Fanconi Canada  

The Canadian Fanconi Anemia Research Fund
About Fanconi Anemia
  1. What is FA?
  2. How is FA diagnosed?
  3. What Treatments are there for FA?
  4. Who is Fanconi?
  5. Fanconi-Related Birth Defects
What is FA?

Fanconi Anemia (FA), first described in 1927 by a Swiss pediatrician Guido Fanconi, is the most common of the inherited anemias that lead to progressive, severe bone marrow failure, also known as aplastic anemia. The effects of the disease are devastating, leaving patients weak, prone to severe bleeding due to insufficient blood clotting and susceptible to infection. FA is a genetic disorder that occurs equally in males and females and is found in all ethnic groups. Though considered primarily a blood disease, it may affect all systems of the body. A Fanconi Anemia patient often, but not always, has other physical defects detectable at the time of birth ranging from minor to serious. Patients are also at an increased risk for developing leukemia and other cancers. Many children do not survive to adulthood.

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How is FA diagnosed?

FA usually reveals itself when children are between the ages of 3 and 12, but in rare cases no symptoms are present until adulthood. Some babies are diagnosed at birth but some FA patients undoubtedly are never correctly diagnosed. The most common test to detect FA is called the Chromosome Breakage Test. The chromosomes in the cells of FA patients when studied in the lab, break and rearrange easily. Scientists do not yet understand the reason for this chromosome breakage, but can use it as a diagnostic test for the disease, if FA is suspected. This test involves just a blood sample from the patients where the stability of the chromosomes under the addition of destructive agents will indicate FA.

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What Treatments are there for FA?

Currently, there is no cure for FA. However, the following treatments are currently available to treat the bone marrow failure:

  • Regular transfusions; androgens (male hormones) with or without steroids; blood growth factors (such as G-CSF)
    While these can cause remission of the bone marrow failure, eventually patients fail to respond and develop severe aplastic anemia. Androgens in particular can cause serious side effects.
  • Bone marrow transplant
    Bone marrow from a healthy donor is introduced into the patient's body after the patients own defective marrow has been destroyed by chemotherapy and radiation. This procedure can permanently reverse the marrow failure; however, it a very risky procedure which is only available if a patient has a suitable donor.
  • Gene Therapy
    Still at the experimental stage, gene therapy attempts to introduce a normal copy of the defective FA gene into a patient's blood cells. There are at least eight laboratories in the U.S., Canada and Europe that are working on gene therapy for FA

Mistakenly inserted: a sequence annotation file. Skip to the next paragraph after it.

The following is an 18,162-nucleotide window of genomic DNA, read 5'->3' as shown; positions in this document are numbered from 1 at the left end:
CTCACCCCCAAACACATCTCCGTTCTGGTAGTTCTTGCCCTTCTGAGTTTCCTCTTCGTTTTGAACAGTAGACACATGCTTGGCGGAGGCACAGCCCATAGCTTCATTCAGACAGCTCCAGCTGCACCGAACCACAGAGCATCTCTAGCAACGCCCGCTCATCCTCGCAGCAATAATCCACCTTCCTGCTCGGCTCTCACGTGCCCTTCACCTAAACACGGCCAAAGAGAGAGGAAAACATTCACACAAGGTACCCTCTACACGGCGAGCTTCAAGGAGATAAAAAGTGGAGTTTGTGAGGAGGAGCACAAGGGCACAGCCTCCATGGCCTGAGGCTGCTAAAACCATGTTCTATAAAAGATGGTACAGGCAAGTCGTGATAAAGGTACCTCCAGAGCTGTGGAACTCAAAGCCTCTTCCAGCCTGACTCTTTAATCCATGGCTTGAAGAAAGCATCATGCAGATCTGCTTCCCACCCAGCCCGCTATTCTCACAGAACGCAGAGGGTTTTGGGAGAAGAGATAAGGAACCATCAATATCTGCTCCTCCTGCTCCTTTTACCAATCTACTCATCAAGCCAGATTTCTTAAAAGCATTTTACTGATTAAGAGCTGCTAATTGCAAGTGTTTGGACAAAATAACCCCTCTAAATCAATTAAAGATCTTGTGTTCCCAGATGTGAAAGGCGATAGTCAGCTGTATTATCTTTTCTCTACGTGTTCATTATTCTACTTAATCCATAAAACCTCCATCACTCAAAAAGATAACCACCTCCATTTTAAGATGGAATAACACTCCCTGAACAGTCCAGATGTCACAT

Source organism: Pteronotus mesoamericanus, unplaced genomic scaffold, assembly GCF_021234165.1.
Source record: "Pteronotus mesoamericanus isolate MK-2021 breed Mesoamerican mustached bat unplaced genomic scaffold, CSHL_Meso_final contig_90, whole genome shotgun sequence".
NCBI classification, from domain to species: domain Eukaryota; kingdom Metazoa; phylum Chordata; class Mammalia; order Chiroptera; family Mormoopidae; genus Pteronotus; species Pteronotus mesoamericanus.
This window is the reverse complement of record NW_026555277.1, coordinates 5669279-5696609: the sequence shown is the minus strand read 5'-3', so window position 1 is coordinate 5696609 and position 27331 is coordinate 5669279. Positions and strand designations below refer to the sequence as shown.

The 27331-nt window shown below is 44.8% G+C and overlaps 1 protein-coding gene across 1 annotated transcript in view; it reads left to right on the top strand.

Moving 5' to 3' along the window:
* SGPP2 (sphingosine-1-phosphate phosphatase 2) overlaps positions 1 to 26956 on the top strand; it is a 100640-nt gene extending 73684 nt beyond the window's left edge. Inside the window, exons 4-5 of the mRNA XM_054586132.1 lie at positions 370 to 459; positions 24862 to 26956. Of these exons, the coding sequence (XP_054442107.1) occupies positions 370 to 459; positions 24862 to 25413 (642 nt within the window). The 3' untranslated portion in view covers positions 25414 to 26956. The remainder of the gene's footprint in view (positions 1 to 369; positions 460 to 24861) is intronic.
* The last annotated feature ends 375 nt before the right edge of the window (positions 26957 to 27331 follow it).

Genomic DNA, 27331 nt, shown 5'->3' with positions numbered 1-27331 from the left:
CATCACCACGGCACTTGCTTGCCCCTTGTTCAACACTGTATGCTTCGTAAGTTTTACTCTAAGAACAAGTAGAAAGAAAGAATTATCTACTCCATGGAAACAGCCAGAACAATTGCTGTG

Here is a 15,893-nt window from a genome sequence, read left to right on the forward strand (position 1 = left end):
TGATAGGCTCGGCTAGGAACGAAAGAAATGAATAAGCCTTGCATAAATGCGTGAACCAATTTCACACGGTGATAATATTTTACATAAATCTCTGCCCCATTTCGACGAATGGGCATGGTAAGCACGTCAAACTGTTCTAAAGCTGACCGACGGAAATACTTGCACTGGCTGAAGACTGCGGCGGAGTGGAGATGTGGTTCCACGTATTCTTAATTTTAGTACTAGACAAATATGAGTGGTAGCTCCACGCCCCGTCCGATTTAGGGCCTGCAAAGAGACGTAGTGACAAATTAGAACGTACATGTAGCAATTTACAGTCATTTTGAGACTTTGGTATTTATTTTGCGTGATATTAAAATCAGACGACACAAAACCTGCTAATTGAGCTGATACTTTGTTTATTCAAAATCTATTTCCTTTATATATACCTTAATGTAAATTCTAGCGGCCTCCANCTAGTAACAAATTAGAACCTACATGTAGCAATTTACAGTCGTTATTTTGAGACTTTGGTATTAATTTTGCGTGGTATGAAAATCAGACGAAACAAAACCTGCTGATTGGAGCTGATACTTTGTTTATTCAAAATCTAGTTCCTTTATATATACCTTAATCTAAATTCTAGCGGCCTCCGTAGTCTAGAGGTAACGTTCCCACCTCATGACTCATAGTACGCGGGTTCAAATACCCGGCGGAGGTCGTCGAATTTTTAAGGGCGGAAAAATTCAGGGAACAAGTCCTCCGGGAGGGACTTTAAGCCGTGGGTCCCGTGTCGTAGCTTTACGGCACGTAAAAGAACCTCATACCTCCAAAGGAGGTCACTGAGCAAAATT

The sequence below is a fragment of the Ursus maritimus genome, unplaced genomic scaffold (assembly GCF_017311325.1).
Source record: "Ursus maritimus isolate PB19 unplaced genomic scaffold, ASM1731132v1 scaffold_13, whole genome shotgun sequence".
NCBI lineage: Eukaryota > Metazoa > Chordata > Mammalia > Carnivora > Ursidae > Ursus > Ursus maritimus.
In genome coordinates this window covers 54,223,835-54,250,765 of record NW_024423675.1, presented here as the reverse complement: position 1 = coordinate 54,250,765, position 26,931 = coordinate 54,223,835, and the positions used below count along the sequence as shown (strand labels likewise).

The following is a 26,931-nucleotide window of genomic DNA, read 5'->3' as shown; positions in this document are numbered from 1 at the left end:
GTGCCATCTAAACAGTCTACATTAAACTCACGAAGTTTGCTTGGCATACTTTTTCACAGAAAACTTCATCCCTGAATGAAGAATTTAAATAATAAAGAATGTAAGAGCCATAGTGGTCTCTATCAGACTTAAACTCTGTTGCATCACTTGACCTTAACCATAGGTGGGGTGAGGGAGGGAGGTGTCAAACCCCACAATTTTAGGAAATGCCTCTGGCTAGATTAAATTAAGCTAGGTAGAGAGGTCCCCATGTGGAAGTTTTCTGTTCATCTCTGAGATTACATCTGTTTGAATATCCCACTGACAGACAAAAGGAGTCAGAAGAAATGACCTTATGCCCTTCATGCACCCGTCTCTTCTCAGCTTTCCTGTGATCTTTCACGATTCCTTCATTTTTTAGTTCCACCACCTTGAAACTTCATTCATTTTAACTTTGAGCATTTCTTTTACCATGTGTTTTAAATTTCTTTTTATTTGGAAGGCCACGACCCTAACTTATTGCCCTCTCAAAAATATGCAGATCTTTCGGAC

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Who is Fanconi?

Guido Fanconi was a Swiss paediatrician, born January 1, 1892, Poschiavo, Canton Grisons (Graubünden) in the Italian-speaking region of Switzerland; he died October 10, 1979, in Poschiavo.

Guido Fanconi was the son of Pietro Antonio, formerly a coffee shop owner in Spain, and Alice von Grebel, daughter of the president of the district court of Zurich. He went to school in Schiers (in the German speaking part of Switzerland) and Zurich and studied medicine in Lausanne, Bern and Zurich, obtaining his medical doctorate in 1919. From 1920 to 1926 he trained in paediatrics under Emil Feer-Sulzer (1864-1955) at the Kinderspital (the university children's hospital) in Zurich, and then gained more experience in academic centres in Europe until 1929. That year he became director of the Children's Hospital and professor of paediatrics at the University of Zurich.

Fanconi is regarded as one of the founders of modern paediatrics and a great innovator in applying the scientific methodology of biochemistry and physiology to the investigation of clinical problems. In 1930 he gave a paper to the 2nd International Conference of Paediatrics in Stockholm in which he advocated the use of raw fruit in the treatment of acute diarrhoea. One discussant told him he was crazy, but this led to the development of pectin as an anti-diarrhoeal agent. One of his main concerns was the problems of children in the underdeveloped countries of the world.

Fanconi was president of the International Pediatric Association from 1947 to 1950, and secretary general 1951-1967. In 1945 he founded the journal Helvetica Paediatrica Acta.

His name is attached to 16 conditions in addition to Fanconi anemia.

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Fanconi-Related Birth Defects

Birth defects are found in the majority of FA patients. These defects can involve any system of the body. The defects are sometimes many in number, or very few. There seems to be no predictability about the types of anomalies, even within families where more than one child has FA.

Among the more common birth defects are the following:

  • Short stature
  • Thumb, hand and arm anomalies
  • Skeletal abnormalities of the hip and spine
  • Kidney problems
  • Skin discoloration
  • Small head or eyes
  • Low birth weight and failure to thrive
  • Digestive tract abnormalities
  • Heart defects
  • Mental retardation

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  CRA registration number 868951724 RR 0001 © 2005 FA Canada